Two years, one movie and a classic single later, Eiht would go solo on one of the most hardcore albums in the history of gangsta rap, this is why I am one of his biggest fans. With the popularity of the West Coast, and gangsta rap at an all time high, and coming off of his classic role in the classic movie Menace II Society, he could have gone towards the mainstream. I was wary, after Snoop put out a party record and Cube opting for NOI g-funk, but Eiht didn’t disappoint. The album he dropped, We Come Strapped, was as if he consulted me personally on what I wanted most in a CD. Pure gangsta shit, not g-funk, but banging tracks with the g-funk whine and obligatory gunshots.  And to top it off, it came with the sticker from the record company saying in effect, “we just wanna make money off of this”. From the track that inspired that note, “Take 2 Wit Me” about a shoot out with the cops, through the end, was a masterpiece of Compton gang stories. Eiht would come back two years later with Death Threatz, just as hardcore but with a totally different sound. This sound was more laid back, but that was just a disguise for the lyrics. He came with more gang-identifying tales, from telling you his street (159th Street) several times to the line “everything I was sporting was the color blue/gave a mad fuck who I threw it up to”. Eiht had made his niche by then, and was settling in it.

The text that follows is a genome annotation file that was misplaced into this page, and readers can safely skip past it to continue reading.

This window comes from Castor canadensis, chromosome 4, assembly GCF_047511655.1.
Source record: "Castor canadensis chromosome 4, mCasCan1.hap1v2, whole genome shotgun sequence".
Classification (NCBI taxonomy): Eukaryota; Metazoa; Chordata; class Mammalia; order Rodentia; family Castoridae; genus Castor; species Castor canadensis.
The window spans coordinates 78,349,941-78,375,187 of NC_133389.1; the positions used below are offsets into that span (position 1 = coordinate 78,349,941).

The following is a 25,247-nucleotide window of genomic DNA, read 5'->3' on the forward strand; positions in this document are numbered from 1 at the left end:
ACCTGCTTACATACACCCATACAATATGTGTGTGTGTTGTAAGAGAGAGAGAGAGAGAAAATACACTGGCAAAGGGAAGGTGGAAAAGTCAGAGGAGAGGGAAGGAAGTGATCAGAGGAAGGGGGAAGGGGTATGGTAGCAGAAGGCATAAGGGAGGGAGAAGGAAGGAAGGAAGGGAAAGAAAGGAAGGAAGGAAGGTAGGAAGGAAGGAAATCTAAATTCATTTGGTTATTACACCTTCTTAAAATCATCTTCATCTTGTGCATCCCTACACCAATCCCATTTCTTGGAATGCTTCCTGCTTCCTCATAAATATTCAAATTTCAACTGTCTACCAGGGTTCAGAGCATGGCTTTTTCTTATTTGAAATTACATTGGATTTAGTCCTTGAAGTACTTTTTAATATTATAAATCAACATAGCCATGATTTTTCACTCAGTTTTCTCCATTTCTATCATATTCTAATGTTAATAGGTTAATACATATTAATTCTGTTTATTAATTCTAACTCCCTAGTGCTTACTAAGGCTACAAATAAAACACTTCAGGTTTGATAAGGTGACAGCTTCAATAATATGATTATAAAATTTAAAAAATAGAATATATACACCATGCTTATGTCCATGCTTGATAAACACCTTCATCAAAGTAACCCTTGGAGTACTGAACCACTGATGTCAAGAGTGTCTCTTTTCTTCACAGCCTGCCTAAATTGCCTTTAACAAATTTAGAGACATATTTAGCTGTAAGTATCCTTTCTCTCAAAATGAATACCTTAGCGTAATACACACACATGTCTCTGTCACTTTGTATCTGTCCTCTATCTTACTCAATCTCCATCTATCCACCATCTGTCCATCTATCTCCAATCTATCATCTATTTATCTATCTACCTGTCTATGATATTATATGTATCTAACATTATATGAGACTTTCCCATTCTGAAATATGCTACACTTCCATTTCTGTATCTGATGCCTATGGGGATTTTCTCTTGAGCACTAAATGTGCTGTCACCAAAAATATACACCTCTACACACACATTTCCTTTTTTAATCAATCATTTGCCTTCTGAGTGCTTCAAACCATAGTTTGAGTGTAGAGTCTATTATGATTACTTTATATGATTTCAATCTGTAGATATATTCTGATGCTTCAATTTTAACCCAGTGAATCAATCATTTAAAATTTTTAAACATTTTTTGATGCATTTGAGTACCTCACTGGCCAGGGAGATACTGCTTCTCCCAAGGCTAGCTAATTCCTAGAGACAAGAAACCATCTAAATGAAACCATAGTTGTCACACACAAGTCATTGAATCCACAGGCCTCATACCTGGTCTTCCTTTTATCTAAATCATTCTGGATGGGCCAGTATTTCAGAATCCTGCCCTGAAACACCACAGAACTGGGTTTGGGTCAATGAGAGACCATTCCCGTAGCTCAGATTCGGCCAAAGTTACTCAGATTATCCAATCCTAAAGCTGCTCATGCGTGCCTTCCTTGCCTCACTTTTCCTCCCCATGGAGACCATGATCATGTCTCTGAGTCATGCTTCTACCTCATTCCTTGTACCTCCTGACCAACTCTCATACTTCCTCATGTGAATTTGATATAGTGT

“The Brew Took Me Under (St. Ides)”

“Geez Make The World Go Round (Remix)”